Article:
Corduroy Memories

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The chair, a lucky garage sale find, tucked itself under the desk after Anne’s husband died. She thought to never change it. Her sister thought otherwise and upholstered it in maroon brocade.

“Much better,” Marla said, deploying a tack to the seat’s bottom.

“Like Burgundy, his favorite wine.”

The new fabric smelled different. She sat in the chair, holding the original brown corduroy. After a year, she gathered her husband’s belongings: the chair, his books, his desk, etcetera and sold them from the driveway. Neighbors shared memories with Anne, bought remembrances. She stowed the proceeds in her brown corduroy purse.

More To It

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Women liked Anton as a friend. Some reminded him of his mother. They had the same sense of humor and quick efficiency. But he felt nothing of the easy affection that characterized the relationship his parents had.

He hadn’t paid much attention to dating. Too busy busting for A’s. By college, he’d started to wonder whether he was different from his father, though he’d always thought they were the same.

A night of drinking and philosophical discussion with his college roommate changed everything. In the morning, he felt confused. And inspired. And in love with someone who loved him back.

Ace and the Queen of Pentacles

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Ace’s mother cleaned houses. His father held a mortgage on a twenty-acre farm. They wanted more for their son and, like a miracle, he got a full ride at Stanford. Everyone smiled for weeks.

Ace worked hard, the way his parents had. He graduated into a computer job in Silicon Valley. Sending money home every month, he spent his leisure time playing on-line games and running an office pool because it gave him an excuse to calculate odds on sports, world events and romance. But, he never saw love coming, even when Lady Luck said the chances were good.

The Star and the Magic Fish

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When the fish landed on shore, it talked so glibly that everyone thought it must be magic. Lines formed to ask for wishes. People shook their heads when they found themselves hoping for better roads and cleaner water, not personal fortunes. His silver scales reconfigured into a shooting star, he streaked away saying, “Work together and your dreams will come true.”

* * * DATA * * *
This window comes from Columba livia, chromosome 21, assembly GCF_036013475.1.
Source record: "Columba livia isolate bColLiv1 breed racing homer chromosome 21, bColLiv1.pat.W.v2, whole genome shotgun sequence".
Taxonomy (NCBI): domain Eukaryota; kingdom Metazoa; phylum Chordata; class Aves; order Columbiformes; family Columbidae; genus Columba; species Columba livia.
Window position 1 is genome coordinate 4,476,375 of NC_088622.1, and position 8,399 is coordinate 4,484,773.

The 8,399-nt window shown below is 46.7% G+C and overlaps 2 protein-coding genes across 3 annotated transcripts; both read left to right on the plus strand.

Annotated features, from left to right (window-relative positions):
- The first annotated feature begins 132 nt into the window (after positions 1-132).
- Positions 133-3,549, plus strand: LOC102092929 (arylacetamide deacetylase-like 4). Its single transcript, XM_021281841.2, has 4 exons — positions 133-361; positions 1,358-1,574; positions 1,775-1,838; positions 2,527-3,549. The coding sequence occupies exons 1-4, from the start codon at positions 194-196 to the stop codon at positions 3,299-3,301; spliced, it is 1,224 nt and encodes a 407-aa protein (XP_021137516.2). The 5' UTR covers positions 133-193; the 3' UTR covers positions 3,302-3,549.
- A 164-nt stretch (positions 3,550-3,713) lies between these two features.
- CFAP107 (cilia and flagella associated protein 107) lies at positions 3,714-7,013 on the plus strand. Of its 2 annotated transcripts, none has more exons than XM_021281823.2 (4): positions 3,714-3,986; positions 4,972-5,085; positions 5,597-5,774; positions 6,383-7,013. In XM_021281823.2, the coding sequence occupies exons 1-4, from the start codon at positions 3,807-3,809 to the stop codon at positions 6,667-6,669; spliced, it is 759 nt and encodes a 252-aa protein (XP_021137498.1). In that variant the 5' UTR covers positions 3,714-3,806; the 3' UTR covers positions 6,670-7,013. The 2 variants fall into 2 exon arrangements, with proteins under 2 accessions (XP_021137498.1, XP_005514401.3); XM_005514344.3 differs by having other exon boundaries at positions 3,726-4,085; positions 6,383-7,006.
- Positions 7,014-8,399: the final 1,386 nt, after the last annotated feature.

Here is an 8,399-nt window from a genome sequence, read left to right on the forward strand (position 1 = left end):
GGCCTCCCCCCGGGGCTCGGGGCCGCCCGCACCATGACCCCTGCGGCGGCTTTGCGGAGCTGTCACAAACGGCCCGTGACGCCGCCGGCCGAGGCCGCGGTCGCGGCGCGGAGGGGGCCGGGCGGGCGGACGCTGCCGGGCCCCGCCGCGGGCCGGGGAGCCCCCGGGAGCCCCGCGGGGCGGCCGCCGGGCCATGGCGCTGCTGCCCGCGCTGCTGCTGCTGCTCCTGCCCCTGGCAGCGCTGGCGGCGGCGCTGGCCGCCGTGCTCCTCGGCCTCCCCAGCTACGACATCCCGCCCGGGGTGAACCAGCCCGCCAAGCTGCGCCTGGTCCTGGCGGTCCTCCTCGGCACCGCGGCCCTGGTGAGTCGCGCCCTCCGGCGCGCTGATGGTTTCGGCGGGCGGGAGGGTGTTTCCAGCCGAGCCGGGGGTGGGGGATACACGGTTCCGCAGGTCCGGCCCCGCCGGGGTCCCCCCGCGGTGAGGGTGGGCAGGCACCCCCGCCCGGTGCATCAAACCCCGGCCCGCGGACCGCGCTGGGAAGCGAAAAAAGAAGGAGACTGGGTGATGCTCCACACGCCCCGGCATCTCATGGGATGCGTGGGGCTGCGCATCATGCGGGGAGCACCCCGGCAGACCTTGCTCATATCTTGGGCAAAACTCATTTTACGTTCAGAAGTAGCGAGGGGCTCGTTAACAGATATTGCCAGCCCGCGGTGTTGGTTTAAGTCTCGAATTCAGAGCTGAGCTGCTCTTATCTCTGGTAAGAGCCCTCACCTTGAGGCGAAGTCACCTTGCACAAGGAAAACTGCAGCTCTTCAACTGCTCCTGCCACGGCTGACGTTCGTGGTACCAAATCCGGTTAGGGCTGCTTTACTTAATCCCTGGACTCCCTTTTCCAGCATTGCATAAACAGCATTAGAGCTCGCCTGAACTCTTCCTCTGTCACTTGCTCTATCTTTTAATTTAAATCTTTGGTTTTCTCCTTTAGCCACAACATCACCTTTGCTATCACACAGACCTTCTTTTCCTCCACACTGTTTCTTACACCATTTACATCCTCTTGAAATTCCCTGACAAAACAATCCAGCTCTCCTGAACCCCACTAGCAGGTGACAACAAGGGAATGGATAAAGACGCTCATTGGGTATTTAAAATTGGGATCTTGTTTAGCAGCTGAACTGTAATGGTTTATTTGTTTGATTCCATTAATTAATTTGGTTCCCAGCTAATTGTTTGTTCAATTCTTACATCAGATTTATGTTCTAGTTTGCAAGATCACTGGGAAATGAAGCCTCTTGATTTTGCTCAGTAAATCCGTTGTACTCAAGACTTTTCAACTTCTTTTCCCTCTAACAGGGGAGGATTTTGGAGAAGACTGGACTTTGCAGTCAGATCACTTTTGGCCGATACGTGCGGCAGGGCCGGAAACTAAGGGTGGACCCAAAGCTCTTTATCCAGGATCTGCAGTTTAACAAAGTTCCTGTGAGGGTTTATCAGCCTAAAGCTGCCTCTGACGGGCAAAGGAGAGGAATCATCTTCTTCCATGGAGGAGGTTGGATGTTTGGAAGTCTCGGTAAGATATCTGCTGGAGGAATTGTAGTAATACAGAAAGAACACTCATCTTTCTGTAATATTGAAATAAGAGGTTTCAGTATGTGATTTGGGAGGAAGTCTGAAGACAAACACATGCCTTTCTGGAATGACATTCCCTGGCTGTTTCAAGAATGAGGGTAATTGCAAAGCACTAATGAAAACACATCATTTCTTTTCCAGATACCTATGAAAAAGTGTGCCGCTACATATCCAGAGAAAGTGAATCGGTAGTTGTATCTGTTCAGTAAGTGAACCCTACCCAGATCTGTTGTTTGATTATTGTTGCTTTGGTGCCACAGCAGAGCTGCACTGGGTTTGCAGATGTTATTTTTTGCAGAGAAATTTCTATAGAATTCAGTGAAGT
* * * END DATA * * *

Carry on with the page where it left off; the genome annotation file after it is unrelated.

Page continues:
Two leaders arose. One saw the dangers of talk with no action, the other advocated action with no talk. Some chose the quickness of autocracy. Most bided their time. Talk takes longer, but the results are worth the wait.

What Price Honesty

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Marleybones had loved Lambykins since second grade. Never married, never asked, she’d persevered through his other women and ego-filled outbursts.

Geminis are mercurial, he’d explained.

It all changed with a Tarot reading. The significator, an upside-down heart pierced by three swords, foretold sorrow. But the outside formation moved from karma through completion. Luck was with her. Her boss was like a father to her. Her new ad campaign had won awards. She’d met someone else, just friends, but someone who liked her. She ghosted Lambykins. When he called, she was firm. She was free. Aquarians are not afraid of change.

ScareCity

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Applauding a soprano note, the musician’s circle welcomed Katie. A yellow school bus served as the troupe’s rolling home. The air burned her lungs, but it was better than staying at ScareCity with Affluenza three times her age.

“No mask?”

“State of the art filters there.” She pointed to the building edging the lot.

While the flutist gave her a brownie baked on charcoal, the viola player found a mask. They tuned up. When Katie sang, the timbre of her voice was untouched by the scourge of wildfire smoke. In the morning, she left with them to see the world.

Growth

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From a young age, she worked with her father on weekends at a community garden halfway between his home and her mother’s. The relationship developed slowly, the way carrots do. The woman did well in school and married, expecting a happily ever after.

On her son’s fifth birthday, her father collapsed while frosting a superhero cake. The cake was perfect. The party was not. Winter set in, hardening the ground.

In the spring, her mother dragged her daughter to the old garden plot. “It’s yours now.” Sifting the soil, she and her children planted seeds for future remembering.